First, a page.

WHO renames variants of COVID-19 using Greek letters
WITH new COVID-19 variants emerging, the World Health Organisation has assigned the letters of the Greek alphabet to simplify discussion and pronunciation while avoiding stigma.
The World Health Organisation revealed the new names on Monday, amid criticism that those given by scientists to strains such as the South African variant – which goes by multiple names including B.1.351, 501Y.V2 and 20H/501Y.V2 – were too complicated.
Since the pandemic began, the names people have used to describe the virus have provoked controversy. Former U.S. President Donald Trump called the new coronavirus “the China virus” and other monikers, raising concern he was using the names as a political weapon to shift blame to a rival nation.
The WHO, which has urged people not to use language to advance COVID-19 profiling of people or nationalities, has also said people should avoid using country names in association with emerging variants.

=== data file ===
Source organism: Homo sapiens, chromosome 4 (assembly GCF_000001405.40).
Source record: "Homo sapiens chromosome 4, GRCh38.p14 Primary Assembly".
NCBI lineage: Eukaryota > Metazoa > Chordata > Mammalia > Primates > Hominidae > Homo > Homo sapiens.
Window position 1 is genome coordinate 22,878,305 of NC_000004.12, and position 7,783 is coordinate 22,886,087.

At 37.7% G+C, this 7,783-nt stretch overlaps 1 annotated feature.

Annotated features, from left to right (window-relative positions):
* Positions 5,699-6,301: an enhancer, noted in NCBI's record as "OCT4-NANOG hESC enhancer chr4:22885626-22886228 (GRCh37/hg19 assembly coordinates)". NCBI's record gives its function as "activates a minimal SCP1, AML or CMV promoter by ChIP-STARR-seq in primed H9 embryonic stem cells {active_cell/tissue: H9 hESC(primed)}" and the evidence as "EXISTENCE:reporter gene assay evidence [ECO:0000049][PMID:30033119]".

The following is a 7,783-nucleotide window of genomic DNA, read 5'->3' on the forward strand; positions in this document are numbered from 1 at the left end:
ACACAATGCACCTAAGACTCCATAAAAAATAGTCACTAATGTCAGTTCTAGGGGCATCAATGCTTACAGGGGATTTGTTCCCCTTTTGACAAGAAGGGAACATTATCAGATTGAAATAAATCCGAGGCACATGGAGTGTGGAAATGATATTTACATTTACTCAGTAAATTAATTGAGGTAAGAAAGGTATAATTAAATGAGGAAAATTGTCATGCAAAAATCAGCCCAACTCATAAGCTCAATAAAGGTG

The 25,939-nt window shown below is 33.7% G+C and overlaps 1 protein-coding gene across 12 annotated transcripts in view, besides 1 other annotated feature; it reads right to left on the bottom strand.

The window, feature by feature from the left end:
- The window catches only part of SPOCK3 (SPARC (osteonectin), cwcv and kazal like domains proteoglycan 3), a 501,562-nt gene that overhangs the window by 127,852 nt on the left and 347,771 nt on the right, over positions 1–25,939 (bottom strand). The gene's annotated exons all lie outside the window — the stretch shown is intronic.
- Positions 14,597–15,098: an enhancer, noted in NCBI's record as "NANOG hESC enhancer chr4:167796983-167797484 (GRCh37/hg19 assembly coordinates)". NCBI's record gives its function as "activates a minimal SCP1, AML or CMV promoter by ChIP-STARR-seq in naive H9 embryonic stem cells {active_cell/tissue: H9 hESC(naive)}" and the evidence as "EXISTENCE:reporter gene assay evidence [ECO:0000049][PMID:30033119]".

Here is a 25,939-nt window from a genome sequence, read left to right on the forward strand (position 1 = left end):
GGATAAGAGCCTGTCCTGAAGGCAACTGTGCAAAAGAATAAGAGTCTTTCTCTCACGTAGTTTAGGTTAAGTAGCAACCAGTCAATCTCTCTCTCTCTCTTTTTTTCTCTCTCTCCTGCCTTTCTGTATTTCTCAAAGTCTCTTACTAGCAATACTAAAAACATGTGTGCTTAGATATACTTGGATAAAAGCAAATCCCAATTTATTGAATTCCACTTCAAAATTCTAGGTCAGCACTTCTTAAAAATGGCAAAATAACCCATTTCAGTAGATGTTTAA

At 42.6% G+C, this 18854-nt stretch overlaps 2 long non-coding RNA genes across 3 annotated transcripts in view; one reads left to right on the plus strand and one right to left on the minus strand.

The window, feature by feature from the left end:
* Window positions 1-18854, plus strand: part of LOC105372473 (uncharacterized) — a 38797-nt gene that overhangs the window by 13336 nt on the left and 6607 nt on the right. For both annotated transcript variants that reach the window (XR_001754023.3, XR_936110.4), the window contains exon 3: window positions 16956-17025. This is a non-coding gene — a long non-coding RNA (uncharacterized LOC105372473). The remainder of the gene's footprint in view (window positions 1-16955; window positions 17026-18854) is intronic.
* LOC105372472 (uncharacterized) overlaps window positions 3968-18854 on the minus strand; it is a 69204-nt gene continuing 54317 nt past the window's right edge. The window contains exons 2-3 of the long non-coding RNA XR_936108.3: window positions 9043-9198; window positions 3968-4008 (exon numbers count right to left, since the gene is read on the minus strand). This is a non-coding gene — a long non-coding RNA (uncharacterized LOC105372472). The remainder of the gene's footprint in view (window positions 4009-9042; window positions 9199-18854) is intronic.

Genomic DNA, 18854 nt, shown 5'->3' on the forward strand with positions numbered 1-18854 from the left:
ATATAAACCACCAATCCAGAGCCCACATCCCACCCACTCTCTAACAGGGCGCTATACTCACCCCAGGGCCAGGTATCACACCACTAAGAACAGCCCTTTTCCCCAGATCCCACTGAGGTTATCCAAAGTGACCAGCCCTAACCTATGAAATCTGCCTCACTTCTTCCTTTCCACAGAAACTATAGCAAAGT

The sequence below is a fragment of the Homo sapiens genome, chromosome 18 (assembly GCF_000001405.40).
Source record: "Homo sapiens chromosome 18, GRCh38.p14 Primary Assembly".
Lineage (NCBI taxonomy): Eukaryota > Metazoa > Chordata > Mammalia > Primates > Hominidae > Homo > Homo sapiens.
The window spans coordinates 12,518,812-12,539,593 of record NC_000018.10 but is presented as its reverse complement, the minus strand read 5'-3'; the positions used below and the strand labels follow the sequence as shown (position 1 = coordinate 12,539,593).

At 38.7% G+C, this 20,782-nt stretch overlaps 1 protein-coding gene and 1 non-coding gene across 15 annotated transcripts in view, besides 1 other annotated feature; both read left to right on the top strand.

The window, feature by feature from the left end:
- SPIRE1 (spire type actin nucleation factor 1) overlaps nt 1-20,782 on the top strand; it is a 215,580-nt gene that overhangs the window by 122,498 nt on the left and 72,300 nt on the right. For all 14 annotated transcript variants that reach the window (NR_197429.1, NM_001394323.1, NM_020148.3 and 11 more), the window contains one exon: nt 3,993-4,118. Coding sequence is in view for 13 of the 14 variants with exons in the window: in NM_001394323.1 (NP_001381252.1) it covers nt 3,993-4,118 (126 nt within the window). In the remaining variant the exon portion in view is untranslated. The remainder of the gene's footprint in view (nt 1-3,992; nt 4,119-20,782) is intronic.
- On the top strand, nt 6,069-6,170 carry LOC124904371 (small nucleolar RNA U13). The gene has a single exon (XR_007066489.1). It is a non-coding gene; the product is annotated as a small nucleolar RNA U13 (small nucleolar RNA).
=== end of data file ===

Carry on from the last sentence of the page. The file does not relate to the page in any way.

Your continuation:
“No country should be stigmatised for detecting and reporting variants,” said WHO epidemiologist Maria Van Kerkhove.
The four most prominent variants are those that were discovered, but not necessarily originated, in the U.K. (B.1.1.7), South Africa (B.1.351), Brazil (P.1), and India (B.1.617.2). These variants will now be given the Greek letters Alpha, Beta, Gamma, and Delta, respectively. These four variants are, according to WHO, “variants of concern” (VOC) given the current state of each variant’s spread.
“While they have their advantages, these scientific names can be difficult to say and recall, and are prone to misreporting,” said the WHO, explaining the decision.
The choice of the Greek alphabet came after months of deliberations in which other possibilities such as Greek gods and invented, pseudo-classical names were considered, according to bacteriologist Mark Pallen, who was involved in the talks.
Historically, viruses have often been associated with the locations from which they are thought to have emerged, such as the Ebola virus, which is named after a Congolese river.
But this can be damaging and inaccurate such as with the “Spanish flu” pandemic of 1918 whose origins are unknown, although the earliest cases are now believed to have emerged in the U.S. state of Kansas.
“No country should be stigmatised for detecting and reporting variants,” said WHO epidemiologist, Maria Van Kerkhove.
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